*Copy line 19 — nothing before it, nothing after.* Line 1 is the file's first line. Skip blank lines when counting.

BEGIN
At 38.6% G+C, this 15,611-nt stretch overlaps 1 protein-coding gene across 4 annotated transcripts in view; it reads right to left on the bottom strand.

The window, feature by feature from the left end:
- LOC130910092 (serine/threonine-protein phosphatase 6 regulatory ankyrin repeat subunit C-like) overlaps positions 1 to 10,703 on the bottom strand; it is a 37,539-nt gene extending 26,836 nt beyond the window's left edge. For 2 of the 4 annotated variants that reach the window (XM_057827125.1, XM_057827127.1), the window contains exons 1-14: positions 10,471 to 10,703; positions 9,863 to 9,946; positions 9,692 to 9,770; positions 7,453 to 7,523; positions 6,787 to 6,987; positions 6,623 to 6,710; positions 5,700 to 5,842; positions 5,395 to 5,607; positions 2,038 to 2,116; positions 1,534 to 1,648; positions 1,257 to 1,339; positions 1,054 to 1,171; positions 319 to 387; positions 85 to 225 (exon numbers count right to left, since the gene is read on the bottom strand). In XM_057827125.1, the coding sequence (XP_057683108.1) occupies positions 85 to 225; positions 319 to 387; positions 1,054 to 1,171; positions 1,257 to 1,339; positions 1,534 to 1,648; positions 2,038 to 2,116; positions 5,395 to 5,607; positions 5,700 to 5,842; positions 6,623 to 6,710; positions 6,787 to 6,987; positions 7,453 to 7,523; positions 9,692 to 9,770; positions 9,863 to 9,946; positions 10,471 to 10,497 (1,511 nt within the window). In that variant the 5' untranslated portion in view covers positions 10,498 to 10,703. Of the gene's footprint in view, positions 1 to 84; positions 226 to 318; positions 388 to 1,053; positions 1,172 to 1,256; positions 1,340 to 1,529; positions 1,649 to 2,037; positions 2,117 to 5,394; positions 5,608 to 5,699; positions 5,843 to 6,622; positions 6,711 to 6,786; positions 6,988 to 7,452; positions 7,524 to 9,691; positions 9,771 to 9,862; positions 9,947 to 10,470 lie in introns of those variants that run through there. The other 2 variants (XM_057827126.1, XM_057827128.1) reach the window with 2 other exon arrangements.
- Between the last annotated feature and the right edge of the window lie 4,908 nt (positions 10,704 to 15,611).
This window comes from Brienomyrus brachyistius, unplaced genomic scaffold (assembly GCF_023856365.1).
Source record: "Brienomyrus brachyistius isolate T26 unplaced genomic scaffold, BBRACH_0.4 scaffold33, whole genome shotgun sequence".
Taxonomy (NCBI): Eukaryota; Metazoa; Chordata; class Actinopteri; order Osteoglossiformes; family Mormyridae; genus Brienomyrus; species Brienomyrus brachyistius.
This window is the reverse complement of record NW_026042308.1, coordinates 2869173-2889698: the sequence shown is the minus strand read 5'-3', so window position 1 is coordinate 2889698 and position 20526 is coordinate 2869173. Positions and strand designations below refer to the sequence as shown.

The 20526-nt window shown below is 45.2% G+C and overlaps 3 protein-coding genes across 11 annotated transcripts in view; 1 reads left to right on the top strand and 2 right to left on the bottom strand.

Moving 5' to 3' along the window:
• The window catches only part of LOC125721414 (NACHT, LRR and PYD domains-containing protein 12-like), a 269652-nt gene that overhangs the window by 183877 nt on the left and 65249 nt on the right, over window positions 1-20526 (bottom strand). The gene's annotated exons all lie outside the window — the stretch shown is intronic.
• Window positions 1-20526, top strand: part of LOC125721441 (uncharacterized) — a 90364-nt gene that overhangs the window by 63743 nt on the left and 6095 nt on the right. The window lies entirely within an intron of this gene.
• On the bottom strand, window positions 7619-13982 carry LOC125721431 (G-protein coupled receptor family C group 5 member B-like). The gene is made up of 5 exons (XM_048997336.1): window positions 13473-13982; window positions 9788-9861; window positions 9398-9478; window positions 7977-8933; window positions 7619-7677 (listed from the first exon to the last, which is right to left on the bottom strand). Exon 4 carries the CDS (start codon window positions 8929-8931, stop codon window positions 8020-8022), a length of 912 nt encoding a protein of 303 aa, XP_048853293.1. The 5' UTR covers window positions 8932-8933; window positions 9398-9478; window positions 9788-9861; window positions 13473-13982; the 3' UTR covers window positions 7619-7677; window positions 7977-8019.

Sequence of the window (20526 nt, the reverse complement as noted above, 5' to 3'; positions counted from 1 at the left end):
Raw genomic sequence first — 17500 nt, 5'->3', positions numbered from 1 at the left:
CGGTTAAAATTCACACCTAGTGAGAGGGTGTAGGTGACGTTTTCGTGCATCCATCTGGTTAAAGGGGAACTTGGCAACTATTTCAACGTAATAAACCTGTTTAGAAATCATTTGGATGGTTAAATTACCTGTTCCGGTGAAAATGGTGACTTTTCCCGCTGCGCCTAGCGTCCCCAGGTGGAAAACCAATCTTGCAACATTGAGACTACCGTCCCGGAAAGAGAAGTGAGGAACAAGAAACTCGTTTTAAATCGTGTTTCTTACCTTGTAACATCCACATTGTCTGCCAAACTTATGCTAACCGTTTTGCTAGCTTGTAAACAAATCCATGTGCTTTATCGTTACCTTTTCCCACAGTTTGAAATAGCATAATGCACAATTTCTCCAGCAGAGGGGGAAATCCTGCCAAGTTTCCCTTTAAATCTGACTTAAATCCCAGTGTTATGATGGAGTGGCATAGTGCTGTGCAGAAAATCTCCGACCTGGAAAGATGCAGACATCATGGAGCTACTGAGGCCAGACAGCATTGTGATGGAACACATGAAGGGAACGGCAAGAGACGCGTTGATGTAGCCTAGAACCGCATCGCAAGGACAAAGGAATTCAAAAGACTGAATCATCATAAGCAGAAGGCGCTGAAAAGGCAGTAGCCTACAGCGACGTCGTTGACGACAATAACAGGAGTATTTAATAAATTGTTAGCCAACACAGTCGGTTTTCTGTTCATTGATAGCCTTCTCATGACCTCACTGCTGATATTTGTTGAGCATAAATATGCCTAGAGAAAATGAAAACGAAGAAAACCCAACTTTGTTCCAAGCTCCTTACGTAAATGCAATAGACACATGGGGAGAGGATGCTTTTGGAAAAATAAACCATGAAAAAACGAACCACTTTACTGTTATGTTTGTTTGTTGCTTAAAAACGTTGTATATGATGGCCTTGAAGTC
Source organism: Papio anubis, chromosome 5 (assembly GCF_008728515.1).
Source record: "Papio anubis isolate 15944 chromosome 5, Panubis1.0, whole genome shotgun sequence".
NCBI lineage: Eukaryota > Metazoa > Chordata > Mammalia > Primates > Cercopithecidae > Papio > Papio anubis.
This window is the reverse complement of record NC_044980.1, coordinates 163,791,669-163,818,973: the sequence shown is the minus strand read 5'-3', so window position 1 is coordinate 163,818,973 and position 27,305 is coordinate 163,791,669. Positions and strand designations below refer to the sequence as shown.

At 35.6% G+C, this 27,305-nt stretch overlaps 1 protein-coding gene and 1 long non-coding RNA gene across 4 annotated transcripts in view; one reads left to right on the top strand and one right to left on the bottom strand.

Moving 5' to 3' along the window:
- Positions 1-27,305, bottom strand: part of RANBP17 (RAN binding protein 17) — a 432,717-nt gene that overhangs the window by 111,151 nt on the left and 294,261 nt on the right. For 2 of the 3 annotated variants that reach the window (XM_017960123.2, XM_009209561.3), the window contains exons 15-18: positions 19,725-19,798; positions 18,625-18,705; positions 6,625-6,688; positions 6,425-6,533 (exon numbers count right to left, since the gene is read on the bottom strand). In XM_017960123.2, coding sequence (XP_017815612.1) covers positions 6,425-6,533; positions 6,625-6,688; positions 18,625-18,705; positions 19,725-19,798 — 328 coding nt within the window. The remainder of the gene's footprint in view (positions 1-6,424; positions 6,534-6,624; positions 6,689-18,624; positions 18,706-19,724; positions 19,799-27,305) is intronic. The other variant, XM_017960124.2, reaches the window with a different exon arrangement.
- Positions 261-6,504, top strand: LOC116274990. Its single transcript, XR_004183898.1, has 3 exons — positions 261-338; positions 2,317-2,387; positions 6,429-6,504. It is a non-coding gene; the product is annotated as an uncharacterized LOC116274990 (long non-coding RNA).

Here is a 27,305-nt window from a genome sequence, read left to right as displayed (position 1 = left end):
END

NCBI lineage: Eukaryota > Metazoa > Chordata > Mammalia > Primates > Cercopithecidae > Papio > Papio anubis.